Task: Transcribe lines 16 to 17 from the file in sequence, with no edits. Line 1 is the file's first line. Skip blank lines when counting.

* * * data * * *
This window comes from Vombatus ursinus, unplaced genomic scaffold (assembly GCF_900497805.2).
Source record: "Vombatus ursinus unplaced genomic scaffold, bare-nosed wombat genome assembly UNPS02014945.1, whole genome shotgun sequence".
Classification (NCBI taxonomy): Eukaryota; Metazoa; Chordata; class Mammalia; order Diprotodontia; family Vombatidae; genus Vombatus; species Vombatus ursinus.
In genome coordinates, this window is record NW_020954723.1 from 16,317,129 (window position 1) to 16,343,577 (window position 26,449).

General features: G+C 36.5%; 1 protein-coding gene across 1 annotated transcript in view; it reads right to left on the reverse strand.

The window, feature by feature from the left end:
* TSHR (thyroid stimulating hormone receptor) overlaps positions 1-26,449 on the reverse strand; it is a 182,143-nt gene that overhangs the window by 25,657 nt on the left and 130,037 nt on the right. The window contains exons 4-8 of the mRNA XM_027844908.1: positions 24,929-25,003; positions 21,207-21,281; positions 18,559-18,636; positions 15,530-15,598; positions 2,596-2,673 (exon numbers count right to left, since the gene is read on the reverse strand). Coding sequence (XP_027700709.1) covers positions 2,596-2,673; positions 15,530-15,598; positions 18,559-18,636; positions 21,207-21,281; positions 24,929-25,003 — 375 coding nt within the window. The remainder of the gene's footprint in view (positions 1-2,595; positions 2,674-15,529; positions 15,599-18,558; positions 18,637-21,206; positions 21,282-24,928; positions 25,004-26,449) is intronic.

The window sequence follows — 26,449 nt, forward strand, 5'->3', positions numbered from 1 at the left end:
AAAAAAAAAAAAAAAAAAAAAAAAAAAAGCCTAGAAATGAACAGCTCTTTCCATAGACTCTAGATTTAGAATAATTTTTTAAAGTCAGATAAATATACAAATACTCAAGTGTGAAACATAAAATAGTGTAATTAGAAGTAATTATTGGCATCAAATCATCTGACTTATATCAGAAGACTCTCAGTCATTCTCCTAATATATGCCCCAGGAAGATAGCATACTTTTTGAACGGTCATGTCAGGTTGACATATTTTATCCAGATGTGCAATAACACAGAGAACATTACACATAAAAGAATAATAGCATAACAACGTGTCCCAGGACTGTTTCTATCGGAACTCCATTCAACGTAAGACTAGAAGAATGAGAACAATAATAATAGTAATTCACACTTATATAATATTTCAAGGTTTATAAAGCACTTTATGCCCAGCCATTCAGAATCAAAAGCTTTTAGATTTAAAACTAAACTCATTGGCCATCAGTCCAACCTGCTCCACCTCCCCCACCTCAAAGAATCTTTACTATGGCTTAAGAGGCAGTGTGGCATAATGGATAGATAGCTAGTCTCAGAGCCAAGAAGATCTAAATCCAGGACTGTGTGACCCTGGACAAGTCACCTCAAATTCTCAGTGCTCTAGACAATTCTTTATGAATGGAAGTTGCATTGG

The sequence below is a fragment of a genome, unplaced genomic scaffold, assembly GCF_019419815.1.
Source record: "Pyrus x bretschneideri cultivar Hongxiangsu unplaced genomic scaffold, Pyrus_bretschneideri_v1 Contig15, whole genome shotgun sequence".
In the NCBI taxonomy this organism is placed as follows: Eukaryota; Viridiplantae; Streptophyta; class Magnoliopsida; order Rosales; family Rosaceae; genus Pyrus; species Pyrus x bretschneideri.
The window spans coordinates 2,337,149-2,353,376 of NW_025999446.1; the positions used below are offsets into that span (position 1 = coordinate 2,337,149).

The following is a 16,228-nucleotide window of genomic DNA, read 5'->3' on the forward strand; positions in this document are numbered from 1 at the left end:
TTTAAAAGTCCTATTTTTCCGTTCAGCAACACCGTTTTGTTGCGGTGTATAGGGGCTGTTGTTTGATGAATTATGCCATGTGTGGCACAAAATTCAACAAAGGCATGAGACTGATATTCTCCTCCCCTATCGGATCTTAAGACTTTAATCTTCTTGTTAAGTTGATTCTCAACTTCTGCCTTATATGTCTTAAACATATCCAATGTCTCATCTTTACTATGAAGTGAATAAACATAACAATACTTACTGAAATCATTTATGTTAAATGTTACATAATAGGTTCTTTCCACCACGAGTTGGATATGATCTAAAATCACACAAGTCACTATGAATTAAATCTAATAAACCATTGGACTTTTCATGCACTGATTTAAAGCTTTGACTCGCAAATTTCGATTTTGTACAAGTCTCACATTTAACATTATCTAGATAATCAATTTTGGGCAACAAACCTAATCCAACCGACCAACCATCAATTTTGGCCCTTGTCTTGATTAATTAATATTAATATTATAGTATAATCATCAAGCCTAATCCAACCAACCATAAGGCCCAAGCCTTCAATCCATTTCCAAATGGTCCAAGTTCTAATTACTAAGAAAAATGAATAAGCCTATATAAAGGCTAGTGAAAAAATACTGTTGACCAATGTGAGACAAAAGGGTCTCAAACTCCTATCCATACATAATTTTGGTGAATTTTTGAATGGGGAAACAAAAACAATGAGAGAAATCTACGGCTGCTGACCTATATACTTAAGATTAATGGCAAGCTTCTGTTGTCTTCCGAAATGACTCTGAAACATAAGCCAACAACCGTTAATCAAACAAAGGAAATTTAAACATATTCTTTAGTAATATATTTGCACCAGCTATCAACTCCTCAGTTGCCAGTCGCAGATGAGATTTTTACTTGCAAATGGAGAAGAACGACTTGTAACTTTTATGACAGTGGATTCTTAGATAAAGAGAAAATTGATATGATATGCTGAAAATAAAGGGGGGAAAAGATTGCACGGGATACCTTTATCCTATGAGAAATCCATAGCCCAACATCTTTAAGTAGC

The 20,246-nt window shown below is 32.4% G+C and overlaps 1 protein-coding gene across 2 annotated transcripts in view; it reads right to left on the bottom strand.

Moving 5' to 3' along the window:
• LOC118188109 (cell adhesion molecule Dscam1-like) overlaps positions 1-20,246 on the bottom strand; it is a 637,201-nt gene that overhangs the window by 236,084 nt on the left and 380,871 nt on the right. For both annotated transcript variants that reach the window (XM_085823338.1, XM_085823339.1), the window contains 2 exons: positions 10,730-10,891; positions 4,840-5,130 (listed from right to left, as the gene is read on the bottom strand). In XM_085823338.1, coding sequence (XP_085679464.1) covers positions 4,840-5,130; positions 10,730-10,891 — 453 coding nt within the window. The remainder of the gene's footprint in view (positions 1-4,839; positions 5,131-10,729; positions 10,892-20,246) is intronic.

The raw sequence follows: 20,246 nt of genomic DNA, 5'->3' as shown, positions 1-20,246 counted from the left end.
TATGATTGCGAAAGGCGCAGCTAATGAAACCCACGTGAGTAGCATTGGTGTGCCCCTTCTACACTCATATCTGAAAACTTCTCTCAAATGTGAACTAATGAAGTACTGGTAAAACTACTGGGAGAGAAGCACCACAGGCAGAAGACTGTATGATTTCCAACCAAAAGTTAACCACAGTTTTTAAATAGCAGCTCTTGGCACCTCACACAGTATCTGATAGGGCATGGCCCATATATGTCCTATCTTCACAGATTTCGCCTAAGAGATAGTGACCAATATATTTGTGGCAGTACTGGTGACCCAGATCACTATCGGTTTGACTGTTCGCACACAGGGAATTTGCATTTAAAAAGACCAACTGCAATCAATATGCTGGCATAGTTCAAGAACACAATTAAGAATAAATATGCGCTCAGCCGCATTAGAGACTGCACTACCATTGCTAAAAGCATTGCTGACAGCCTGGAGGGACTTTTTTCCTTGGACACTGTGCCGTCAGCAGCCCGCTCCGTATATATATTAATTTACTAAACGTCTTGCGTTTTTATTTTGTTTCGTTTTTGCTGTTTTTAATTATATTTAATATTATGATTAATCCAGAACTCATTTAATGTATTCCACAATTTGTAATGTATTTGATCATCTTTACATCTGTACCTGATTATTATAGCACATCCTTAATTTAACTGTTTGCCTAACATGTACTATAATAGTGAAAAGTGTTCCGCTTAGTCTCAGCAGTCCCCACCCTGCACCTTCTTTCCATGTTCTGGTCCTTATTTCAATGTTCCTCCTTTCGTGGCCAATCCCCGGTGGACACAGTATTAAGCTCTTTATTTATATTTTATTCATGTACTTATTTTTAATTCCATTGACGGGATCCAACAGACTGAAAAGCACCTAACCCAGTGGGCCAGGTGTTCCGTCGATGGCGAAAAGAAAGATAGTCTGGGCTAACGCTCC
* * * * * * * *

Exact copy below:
The 20,246-nt window shown below is 32.4% G+C and overlaps 1 protein-coding gene across 2 annotated transcripts in view; it reads right to left on the bottom strand.

Moving 5' to 3' along the window: